Australia needs to be proactive about potential disease outbreaks like Ebola and establish a national center for disease control, an expert says, while he questions Australia's preparation for public health crises.

Semen secrets: How a previous sexual partner can influence another male's offspring

Posted: 01 Oct 2014 06:02 AM PDT

Scientists have discovered a new form of non-genetic inheritance, showing for the first time that offspring can resemble a mother's previous sexual partner -- in flies at least. Researchers manipulated the size of male flies and studied their offspring. They found that the size of the young was determined by the size of the first male the mother mated with, rather than the second male that sired the offspring.

Effect of topical antibiotics on antibiotic resistance, patient outcomes in ICUs

Posted: 01 Oct 2014 06:02 AM PDT

A comparison of prophylactic antibiotic regimens applied to an area in the mouth and throat and digestive tract were associated with low levels of antibiotic-resistant bacteria and no differences in patient survival and intensive care unit length of stay, according to a study.

Ethical filament: Can fair trade plastic save people and the planet?

Posted: 01 Oct 2014 05:59 AM PDT

It's old news that open-source 3-D printing is cheaper than conventional manufacturing, not to mention greener and incredibly useful for making everything from lab equipment to chess pieces. Now it's time add another star to the 3-D printing constellation. It may help lift some of the world's most destitute people from poverty while cleaning up a major blight on the earth and its oceans: plastic trash.

Microbes in Central Park soil: If they can make it there, they can make it anywhere

Posted: 01 Oct 2014 05:59 AM PDT

Researchers have uncovered more than 167,000 kinds of bacteria, archaea and eukaryotes in the soil beneath one of the nation's iconic urban environments. That's 260 times as many species of birds, plants and invertebrates that live in New York City's Central Park -- combined.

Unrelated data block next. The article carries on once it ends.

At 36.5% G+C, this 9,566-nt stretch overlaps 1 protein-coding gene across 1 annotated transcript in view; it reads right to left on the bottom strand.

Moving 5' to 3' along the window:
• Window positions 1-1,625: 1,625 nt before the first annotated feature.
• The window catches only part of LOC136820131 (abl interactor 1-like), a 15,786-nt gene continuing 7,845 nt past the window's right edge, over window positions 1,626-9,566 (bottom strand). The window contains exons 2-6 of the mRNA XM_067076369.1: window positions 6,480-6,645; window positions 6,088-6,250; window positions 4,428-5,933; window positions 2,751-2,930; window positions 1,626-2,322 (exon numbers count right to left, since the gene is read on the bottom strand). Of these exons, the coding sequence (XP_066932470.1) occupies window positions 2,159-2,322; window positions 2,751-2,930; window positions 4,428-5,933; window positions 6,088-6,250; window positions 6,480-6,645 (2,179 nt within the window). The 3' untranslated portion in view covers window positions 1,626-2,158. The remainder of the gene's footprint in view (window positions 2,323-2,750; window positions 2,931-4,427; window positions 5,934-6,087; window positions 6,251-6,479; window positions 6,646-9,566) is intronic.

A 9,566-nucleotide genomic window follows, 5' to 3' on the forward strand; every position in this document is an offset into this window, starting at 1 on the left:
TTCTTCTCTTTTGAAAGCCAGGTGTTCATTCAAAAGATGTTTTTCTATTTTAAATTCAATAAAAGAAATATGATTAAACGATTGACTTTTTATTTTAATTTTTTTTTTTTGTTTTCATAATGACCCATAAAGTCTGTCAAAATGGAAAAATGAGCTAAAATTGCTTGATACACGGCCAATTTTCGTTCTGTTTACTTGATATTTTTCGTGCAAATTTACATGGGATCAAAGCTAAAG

Geneticists solve 40-year-old dilemma to explain why duplicate genes remain in the genome

Posted: 30 Sep 2014 06:22 PM PDT

After 40 years of wondering why, scientists have discovered that duplicate genes confer 'mutational robustness' in individuals, which allows them to adapt to novel, potentially dangerous environments.

New genetic 'operating system' facilitated evolution of 'bilateral' animals

Posted: 30 Sep 2014 02:15 PM PDT

The evolution of worms, insects, vertebrates and other 'bilateral' animals -- those with distinct left and right sides -- from less complex creatures like jellyfish and sea anemones with 'radial' symmetry may have been facilitated by the emergence of a completely new 'operating system' for controlling genetic instructions in the cell.

Expect 6,000 more Australian deaths if pollution rises to 'safe' threshold

Posted: 30 Sep 2014 10:27 AM PDT

The National Environment Protection Measures (NEPM) in Australia has set maximum daily limits, or 'standards', for six key outdoor pollutants, which one expert says many authorities wrongly assume to be 'safe' thresholds for health. To test that assumption, he calculated what the health effects would be if the current average levels of five of those pollutants across Melbourne, Sydney and Brisbane were to rise to just below the NEPM 'safe' standards.

Half of global wildlife lost, according to new WWF report

Posted: 29 Sep 2014 05:53 PM PDT

Between 1970 and 2010 populations of mammals, birds, reptiles, amphibians, and fish around the globe dropped 52 percent, says the 2014 Living Planet Report released today by World Wildlife Fund (WWF). This biodiversity loss occurs disproportionately in low-income countries -- and correlates with the increasing resource use of high-income countries.